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The fineness of a precious metal refers to the ratio of the primary metal to any additives or impurities. Most precious metal is used in the form of an alloy. Other metals are added to increase hardness, to make the metal more practical for use in such items as coins and jewelry, or to decrease the cost of the alloy. For example, copper is added to the precious metal silver to make a more durable alloy for use in coins, housewares and jewelry.
Additional recommended knowledge
A traditional measure for the fineness of silver in Britain is the mass of the amount of silver in 12 troy ounces of the resulting alloy. Britannia silver has a fineness of 11 troy ounces, 10 pennyweights, or about 95.83% silver, whereas sterling silver has a fineness of 11 troy ounces, 2 pennyweights, or about 92.5% silver.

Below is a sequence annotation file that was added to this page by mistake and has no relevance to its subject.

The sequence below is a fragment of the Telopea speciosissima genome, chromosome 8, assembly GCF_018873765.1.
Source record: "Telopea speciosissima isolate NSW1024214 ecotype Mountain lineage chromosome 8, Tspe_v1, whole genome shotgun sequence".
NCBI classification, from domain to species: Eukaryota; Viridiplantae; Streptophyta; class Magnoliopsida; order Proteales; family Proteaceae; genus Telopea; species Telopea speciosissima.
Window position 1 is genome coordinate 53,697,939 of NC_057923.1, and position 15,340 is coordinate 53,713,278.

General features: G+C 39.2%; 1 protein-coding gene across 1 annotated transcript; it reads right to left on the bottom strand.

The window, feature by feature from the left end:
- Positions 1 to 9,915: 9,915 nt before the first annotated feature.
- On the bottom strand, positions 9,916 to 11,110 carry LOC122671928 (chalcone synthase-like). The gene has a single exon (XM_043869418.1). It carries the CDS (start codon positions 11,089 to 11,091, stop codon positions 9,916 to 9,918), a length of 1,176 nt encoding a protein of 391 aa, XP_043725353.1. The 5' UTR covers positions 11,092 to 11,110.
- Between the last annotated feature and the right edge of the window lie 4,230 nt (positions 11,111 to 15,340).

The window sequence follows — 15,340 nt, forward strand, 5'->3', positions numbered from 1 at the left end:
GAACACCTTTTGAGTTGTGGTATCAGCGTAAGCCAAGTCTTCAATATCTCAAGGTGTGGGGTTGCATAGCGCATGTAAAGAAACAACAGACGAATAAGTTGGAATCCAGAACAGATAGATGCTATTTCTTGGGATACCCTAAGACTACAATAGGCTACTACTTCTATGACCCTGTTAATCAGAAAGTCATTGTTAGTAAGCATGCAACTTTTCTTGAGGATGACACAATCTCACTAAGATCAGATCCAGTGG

In other locations fineness is measured in units of mass per thousand. In the United States, silver coins often had a fineness of 900, meaning 90% silver and 10% copper.
The fineness (or purity) of gold is commonly measured in carats or karats. The upper end of the scale is 24 carat for 100%. Thus 18 carat = 18/24% = 75%.
|This article is licensed under the GNU Free Documentation License. It uses material from the Wikipedia article "Fineness". A list of authors is available in Wikipedia.|